Capesize vessel rates falling, with iron ore build-up increasing fears

PUBLISHED : Thursday, 23 July, 2009, 12:00am
UPDATED : Thursday, 23 July, 2009, 12:00am

Charter rates for the large vessels used to deliver iron ore and coal are falling, with analysts forecasting that growing stockpiles of the raw materials at mainland ports and warehouses will push prices lower.

The price index for the Capesize vessel, which is about 175,000 deadweight tonnes, has slid 29 per cent in the past month. It fell 3.8 per cent on Tuesday to 5,602 points, following a more than 2 per cent dip on Monday.

'Iron ore inventory at mainland ports has reached 100 million tonnes, representing more than two months of consumption in China,' said Geoffrey Cheng, a transport analyst at Daiwa Institute of Research. 'This means iron ore imports will slow down in the fourth quarter.'

The daily rate for chartering a Capesize vessel on the spot market dropped US$2,585 to US$60,490 on Tuesday. Capesize charter rates are usually more volatile compared with those for other bulk ships, including Panamax and Handysize vessels.

Changes in Capesize rates have dominated the movement of the Baltic Dry Index, a blended charter rate index for bulk vessels. The index fell 56 points to 3,455 on Tuesday.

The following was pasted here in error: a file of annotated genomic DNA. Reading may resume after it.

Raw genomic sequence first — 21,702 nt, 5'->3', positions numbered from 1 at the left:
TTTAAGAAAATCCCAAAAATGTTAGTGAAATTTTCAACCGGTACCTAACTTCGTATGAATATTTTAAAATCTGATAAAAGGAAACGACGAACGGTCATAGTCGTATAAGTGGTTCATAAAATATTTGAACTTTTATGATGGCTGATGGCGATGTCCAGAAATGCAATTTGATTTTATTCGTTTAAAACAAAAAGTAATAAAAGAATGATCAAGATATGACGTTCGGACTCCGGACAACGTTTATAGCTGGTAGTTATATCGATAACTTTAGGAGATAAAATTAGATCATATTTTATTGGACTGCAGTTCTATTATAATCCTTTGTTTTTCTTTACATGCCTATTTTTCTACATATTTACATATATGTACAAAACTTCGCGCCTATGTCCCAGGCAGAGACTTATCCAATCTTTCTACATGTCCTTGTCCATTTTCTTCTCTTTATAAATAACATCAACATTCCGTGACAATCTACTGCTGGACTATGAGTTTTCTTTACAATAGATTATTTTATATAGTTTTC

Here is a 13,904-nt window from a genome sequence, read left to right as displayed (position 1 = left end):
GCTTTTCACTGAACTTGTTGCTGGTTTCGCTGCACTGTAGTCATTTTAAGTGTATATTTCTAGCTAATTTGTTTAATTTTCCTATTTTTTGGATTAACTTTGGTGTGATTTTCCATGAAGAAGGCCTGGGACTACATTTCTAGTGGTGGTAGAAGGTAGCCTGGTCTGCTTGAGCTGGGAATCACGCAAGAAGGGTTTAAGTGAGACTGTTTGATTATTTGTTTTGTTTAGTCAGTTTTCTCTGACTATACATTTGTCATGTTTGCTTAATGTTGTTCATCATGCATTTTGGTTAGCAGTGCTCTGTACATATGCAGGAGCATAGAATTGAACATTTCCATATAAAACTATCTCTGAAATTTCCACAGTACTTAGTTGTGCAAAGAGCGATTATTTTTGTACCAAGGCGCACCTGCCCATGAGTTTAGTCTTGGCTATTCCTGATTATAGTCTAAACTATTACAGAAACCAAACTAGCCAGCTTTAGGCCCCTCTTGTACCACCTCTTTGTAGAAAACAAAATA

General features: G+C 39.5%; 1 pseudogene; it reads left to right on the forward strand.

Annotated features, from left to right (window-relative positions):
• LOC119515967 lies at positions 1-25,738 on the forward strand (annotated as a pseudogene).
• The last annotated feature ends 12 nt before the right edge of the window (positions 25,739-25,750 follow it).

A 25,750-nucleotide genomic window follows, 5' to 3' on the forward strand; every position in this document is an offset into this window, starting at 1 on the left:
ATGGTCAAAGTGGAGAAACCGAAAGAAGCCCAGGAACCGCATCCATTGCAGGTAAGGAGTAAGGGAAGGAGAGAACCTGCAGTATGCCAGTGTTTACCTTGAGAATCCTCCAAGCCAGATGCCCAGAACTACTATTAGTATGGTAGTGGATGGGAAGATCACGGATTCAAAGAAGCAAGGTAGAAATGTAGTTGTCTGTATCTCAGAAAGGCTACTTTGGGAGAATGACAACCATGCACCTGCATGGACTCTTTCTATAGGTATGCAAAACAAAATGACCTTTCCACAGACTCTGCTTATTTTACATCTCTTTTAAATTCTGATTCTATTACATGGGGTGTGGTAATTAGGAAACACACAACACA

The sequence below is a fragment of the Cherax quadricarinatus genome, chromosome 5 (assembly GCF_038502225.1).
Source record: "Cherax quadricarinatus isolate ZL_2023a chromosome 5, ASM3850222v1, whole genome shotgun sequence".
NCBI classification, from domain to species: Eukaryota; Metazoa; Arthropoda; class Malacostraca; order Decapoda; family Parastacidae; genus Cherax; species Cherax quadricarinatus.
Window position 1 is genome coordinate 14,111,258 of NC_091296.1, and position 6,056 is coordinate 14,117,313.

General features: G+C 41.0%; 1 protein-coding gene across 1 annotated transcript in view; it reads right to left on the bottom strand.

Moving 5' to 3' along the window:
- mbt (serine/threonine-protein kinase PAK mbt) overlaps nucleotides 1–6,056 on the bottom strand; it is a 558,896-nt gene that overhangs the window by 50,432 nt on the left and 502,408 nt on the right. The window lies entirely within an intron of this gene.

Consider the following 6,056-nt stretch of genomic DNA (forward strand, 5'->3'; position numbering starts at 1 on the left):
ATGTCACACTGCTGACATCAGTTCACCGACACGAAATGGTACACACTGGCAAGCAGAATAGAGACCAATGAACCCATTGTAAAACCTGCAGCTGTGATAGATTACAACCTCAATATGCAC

Australian mining companies ordered ships at spot prices before the completion of recent iron ore contract prices with China to put more pressure on mainland steel mills to accept a 33 per cent price cut, said an official from China Cosco Holdings, the largest operator of bulk ships.

The official said Chinese steel mills, however, have also cut the volume of iron ore imported from Australia after several Rio Tinto executives were arrested for allegedly stealing 'state secrets'. 'In the near term, this will make the Baltic Dry Index weak,' the official said.

Other than shipping companies, miners and trading companies, some investment banks are also involved in trading of the index, making it more speculative, said a ship broker at a London-based chartering company.

'Most of the orders at present are by the speculators instead of users,' said the broker. The futures contract for a bulk ship is still behind the spot price, although that has narrowed.

For example, the spot rate for a Panamax vessel is about US$20,000 per day while the forward contract for the same ship is just US$19,000 if delivered in the fourth quarter. 'A real user will probably wait for one-and-a-half months to rent a ship.'

Mr Cheng said the Baltic Dry Index would find strong support at 3,000 points, since China is still the biggest end-user of iron ore.